The Paul Hornung Award’s mission is to recognize the most versatile player in the FBS. No player fit that mold better than the 2021 recipient, Marcus Jones of the Houston Cougars.
While Jones’ primary position is listed as cornerback, the senior is much more than a traditional coverage specialist. He excelled in all three phases of the game, earning valuable time as a return specialist and even at wide receiver.
Jones led all FBS players in special teams touchdowns with four while ranking in the top five in the FBS in kick return average (34.0) and punt return average (14.4). In September, he ran back punt return touchdowns in consecutive weeks against Grambling and Navy. He sustained that special teams dominance in October by recording kick return touchdowns in back-to-back weeks against East Carolina and SMU. The kick return touchdown against SMU marked the signature moment of the Houston Cougars’ season and played a major role in lifting the program to its first conference championship appearance since 2015.
On that night, the 7-0 Mustangs tied the contest at 37 apiece with a field goal. Although 30 seconds remained in the deadlocked ballgame at that point, Jones ensured there would be no overtime. The 2020 All-American return specialist fielded SMU’s ensuing kickoff, navigated through a slew of tacklers, and exploded past them for a 100-yard return. Jones crossed the goal line with 17 seconds left and Houston held on for a statement 44-37 win over an undefeated SMU squad.
Jones also recorded an interception in that contest, and his defensive playmaking amplified in the following weeks. Across a four-game stretch from Oct. 30 to Nov. 19, Jones snagged five interceptions including two in the Cougars’ win over Memphis. He is currently tied for second in the FBS in passes intercepted and landed a Second Team All-AAC selection as a cornerback. Jones also checked in as third on the team with 36 solo tackles and first among all Houston defenders with 13 pass breakups.
Jones’ efforts weren’t limited to defense and special teams. Earlier in the season, head coach Dana Holgorsen tested Jones in the offense and Houston benefited immensely from his presence. He lined up at wide receiver in wins over Rice and Navy, totaling four receptions and 51 yards against the Owls, as well as three receptions, 58 yards, and his first career offensive touchdown against the Midshipmen.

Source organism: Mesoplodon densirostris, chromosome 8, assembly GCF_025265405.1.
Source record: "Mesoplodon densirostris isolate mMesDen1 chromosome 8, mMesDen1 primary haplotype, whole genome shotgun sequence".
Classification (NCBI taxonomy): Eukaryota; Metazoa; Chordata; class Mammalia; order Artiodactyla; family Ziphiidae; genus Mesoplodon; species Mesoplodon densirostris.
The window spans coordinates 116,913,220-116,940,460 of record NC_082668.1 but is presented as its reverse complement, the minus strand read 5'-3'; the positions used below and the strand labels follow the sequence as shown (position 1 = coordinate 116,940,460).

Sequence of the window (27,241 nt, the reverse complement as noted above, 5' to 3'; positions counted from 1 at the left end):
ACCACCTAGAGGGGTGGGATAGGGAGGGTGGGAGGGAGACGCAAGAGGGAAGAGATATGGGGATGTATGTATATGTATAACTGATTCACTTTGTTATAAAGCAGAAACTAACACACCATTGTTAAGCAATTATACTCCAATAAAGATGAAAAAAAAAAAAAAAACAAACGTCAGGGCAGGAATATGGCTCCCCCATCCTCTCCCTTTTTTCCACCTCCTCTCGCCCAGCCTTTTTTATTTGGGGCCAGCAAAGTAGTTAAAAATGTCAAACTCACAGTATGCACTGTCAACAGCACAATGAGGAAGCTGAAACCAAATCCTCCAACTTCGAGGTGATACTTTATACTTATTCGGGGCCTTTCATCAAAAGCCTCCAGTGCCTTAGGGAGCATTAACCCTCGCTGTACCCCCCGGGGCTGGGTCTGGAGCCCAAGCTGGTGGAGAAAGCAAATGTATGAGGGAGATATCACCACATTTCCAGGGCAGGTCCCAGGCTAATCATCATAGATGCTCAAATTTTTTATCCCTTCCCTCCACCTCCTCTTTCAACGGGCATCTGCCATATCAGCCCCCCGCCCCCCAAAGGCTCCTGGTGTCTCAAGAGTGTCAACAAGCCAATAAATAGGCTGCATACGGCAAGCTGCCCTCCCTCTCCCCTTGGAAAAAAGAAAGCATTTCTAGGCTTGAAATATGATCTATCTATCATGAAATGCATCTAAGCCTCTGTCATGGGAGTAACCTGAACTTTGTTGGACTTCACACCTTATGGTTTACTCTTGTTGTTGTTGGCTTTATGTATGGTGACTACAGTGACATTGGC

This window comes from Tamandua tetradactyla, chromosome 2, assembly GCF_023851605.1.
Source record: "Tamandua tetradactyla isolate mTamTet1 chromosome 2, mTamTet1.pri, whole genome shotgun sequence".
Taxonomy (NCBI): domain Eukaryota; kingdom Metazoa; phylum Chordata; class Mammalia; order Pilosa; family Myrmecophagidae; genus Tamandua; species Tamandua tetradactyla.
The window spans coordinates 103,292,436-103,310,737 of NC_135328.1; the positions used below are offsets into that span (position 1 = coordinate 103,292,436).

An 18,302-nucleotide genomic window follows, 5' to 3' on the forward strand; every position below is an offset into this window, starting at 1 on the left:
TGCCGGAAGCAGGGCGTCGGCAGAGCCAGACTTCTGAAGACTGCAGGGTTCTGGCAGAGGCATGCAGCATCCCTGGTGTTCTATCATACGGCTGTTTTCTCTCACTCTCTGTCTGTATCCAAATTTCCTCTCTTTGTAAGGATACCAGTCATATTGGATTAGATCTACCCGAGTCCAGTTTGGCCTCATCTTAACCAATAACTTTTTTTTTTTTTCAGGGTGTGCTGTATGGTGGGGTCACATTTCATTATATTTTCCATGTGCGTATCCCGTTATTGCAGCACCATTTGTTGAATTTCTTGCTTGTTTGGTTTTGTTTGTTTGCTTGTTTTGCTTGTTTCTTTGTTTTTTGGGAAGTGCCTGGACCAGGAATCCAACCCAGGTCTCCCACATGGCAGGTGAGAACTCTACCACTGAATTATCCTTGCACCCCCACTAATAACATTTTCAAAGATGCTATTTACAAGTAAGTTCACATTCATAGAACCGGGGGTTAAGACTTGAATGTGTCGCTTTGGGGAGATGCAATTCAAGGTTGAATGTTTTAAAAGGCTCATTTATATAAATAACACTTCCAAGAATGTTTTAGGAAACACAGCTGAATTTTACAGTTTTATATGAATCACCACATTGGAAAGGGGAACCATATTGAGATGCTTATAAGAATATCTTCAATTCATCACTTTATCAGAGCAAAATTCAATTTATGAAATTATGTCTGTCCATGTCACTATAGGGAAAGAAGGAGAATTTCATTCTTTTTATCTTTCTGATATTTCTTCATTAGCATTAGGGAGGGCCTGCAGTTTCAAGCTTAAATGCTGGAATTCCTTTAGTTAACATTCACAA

“This award means a lot to me,” Jones said in a statement issued by the Louisville Sports Commission, which presents the Paul Hornung Award. “I’ve been undersized and overlooked a lot in my life. I just kept my head down and focused on controlling the controllable. Any way I can help the team, I was down for it whether it was extra time spent in meetings or putting in the physical work on the practice field.”
Jones is the first Houston Cougar to win the award, which was established in 2010. He was selected over four other finalists which included Michigan RB/KR Blake Corum, Ball State WR/PR Justin Hall, Michigan State WR/PR Jayden Reed, and Notre Dame RB/PR Karen Williams.
He is the second player coached by Dana Holgorsen to be awarded the Paul Hornung Award. In 2012, West Virginia’s electrifying wide receiver and return specialist Tavon Austin was recognized with the honor. Holgorsen, no stranger to watching versatile players, had high praise for Jones in a statement released by the Louisville Sports Commission.
“This honor is well-deserved for Marcus,” Holgorsen said. “His ability to impact games in all three phases undoubtedly makes him the most versatile player in the country. We’re proud to have him in our program these last few years. His combination of intelligence and athleticism makes him elite wherever he lines up.”
Jones will participate in his final collegiate game in the Birmingham Bowl on Tuesday, Dec. 28 against Auburn. He will look to add to his nine career interceptions and nine career special teams touchdowns as his storied college tenure draws to a conclusion.